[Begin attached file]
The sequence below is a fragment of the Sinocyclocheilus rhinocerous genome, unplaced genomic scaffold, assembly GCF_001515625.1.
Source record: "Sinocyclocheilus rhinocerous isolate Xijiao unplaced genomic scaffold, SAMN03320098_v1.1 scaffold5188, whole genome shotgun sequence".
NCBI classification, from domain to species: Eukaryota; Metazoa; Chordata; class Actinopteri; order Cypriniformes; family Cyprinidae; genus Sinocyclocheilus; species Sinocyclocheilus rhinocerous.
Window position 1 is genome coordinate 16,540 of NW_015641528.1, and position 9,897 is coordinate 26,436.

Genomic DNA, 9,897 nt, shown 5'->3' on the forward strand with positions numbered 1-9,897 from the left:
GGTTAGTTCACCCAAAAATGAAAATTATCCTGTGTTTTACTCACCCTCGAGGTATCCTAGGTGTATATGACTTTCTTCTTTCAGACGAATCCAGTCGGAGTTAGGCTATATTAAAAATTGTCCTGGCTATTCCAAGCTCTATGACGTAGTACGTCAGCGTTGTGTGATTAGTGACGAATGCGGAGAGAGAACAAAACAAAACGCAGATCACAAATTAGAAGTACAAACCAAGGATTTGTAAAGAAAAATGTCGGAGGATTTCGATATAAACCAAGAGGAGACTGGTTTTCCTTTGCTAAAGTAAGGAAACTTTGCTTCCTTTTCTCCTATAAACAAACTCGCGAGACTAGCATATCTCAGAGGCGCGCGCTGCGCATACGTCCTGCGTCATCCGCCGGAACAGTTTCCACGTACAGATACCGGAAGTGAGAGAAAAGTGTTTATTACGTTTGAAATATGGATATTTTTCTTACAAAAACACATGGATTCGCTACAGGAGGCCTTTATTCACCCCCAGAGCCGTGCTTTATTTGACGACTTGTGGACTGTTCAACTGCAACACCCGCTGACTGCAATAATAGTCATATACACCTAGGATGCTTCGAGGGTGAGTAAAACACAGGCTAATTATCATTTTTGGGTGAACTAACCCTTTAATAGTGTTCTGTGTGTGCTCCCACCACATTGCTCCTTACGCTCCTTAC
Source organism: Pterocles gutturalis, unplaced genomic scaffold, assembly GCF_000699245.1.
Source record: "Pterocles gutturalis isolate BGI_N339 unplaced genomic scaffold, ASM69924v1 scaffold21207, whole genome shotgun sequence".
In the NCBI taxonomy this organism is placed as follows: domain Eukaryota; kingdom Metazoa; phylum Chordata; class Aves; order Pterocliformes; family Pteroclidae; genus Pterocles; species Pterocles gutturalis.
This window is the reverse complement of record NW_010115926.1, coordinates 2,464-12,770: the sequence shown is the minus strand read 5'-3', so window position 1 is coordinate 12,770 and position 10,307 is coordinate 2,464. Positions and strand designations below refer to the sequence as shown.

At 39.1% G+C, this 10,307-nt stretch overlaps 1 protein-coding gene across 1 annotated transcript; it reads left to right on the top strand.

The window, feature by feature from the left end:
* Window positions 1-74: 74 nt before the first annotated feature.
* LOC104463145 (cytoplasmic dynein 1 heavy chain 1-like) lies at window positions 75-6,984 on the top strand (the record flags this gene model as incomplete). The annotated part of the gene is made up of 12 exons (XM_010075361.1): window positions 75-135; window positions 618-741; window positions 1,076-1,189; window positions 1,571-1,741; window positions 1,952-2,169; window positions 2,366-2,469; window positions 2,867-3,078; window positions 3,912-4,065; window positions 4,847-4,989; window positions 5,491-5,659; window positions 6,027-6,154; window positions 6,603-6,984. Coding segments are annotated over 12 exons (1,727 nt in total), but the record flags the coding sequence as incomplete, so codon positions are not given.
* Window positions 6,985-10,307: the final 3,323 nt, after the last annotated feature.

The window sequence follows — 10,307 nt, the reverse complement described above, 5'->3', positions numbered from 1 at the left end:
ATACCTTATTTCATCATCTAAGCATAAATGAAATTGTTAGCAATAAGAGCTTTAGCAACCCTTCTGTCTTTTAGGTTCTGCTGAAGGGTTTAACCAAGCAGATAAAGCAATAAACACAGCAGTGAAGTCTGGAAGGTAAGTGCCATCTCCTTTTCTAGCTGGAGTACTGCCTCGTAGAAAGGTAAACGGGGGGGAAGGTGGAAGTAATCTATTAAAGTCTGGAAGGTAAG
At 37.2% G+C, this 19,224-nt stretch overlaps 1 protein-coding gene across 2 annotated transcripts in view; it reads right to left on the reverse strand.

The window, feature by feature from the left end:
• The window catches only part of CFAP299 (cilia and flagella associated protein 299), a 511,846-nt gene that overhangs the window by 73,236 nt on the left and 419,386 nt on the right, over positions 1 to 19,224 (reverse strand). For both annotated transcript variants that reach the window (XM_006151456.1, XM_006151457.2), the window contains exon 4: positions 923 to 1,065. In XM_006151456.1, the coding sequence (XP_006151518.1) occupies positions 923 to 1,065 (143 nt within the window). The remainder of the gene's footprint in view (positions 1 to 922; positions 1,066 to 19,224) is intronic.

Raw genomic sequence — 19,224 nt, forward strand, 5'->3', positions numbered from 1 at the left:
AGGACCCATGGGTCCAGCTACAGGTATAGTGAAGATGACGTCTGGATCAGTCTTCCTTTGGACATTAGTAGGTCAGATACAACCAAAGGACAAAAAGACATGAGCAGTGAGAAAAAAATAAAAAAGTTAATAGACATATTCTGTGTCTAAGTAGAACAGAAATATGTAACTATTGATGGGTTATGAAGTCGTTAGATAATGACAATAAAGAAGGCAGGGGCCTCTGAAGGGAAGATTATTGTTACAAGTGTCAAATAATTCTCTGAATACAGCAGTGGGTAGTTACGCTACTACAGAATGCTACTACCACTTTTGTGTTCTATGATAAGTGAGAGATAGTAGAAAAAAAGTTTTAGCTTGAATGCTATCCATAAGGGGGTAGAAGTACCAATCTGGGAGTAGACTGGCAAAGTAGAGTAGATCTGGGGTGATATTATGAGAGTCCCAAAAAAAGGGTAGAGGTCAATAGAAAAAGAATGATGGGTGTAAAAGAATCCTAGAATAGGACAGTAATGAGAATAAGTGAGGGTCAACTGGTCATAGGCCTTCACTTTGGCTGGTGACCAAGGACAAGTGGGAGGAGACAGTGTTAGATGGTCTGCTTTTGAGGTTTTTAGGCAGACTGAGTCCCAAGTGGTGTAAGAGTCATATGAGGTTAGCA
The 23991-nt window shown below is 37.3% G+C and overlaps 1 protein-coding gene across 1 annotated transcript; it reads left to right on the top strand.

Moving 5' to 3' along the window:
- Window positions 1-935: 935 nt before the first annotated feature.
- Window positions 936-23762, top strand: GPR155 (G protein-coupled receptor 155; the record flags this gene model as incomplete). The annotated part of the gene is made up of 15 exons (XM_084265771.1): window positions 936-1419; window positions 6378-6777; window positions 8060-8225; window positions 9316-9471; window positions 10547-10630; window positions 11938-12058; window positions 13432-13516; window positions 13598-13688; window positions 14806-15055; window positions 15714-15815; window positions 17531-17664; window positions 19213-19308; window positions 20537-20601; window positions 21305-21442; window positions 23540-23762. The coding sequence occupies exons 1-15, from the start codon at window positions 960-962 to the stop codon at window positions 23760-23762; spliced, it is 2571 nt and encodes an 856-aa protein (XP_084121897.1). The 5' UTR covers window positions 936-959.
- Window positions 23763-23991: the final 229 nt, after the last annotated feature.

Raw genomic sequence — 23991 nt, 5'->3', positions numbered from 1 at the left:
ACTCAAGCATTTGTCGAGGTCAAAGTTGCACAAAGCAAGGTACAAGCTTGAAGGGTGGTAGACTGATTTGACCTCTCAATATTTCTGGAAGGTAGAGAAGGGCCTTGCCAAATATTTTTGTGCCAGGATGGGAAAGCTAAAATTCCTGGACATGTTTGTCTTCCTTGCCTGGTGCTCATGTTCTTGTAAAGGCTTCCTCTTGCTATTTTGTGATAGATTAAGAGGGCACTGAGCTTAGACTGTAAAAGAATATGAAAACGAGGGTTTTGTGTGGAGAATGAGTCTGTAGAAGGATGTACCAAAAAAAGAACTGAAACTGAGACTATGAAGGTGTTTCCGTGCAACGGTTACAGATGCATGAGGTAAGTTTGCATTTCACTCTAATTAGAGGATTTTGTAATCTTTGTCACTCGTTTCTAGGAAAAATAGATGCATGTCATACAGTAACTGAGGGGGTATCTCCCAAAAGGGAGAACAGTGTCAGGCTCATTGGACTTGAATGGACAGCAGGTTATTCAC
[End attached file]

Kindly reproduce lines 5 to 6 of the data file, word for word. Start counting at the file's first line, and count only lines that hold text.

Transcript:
Genomic DNA, 9,897 nt, shown 5'->3' on the forward strand with positions numbered 1-9,897 from the left:
GGTTAGTTCACCCAAAAATGAAAATTATCCTGTGTTTTACTCACCCTCGAGGTATCCTAGGTGTATATGACTTTCTTCTTTCAGACGAATCCAGTCGGAGTTAGGCTATATTAAAAATTGTCCTGGCTATTCCAAGCTCTATGACGTAGTACGTCAGCGTTGTGTGATTAGTGACGAATGCGGAGAGAGAACAAAACAAAACGCAGATCACAAATTAGAAGTACAAACCAAGGATTTGTAAAGAAAAATGTCGGAGGATTTCGATATAAACCAAGAGGAGACTGGTTTTCCTTTGCTAAAGTAAGGAAACTTTGCTTCCTTTTCTCCTATAAACAAACTCGCGAGACTAGCATATCTCAGAGGCGCGCGCTGCGCATACGTCCTGCGTCATCCGCCGGAACAGTTTCCACGTACAGATACCGGAAGTGAGAGAAAAGTGTTTATTACGTTTGAAATATGGATATTTTTCTTACAAAAACACATGGATTCGCTACAGGAGGCCTTTATTCACCCCCAGAGCCGTGCTTTATTTGACGACTTGTGGACTGTTCAACTGCAACACCCGCTGACTGCAATAATAGTCATATACACCTAGGATGCTTCGAGGGTGAGTAAAACACAGGCTAATTATCATTTTTGGGTGAACTAACCCTTTAATAGTGTTCTGTGTGTGCTCCCACCACATTGCTCCTTACGCTCCTTAC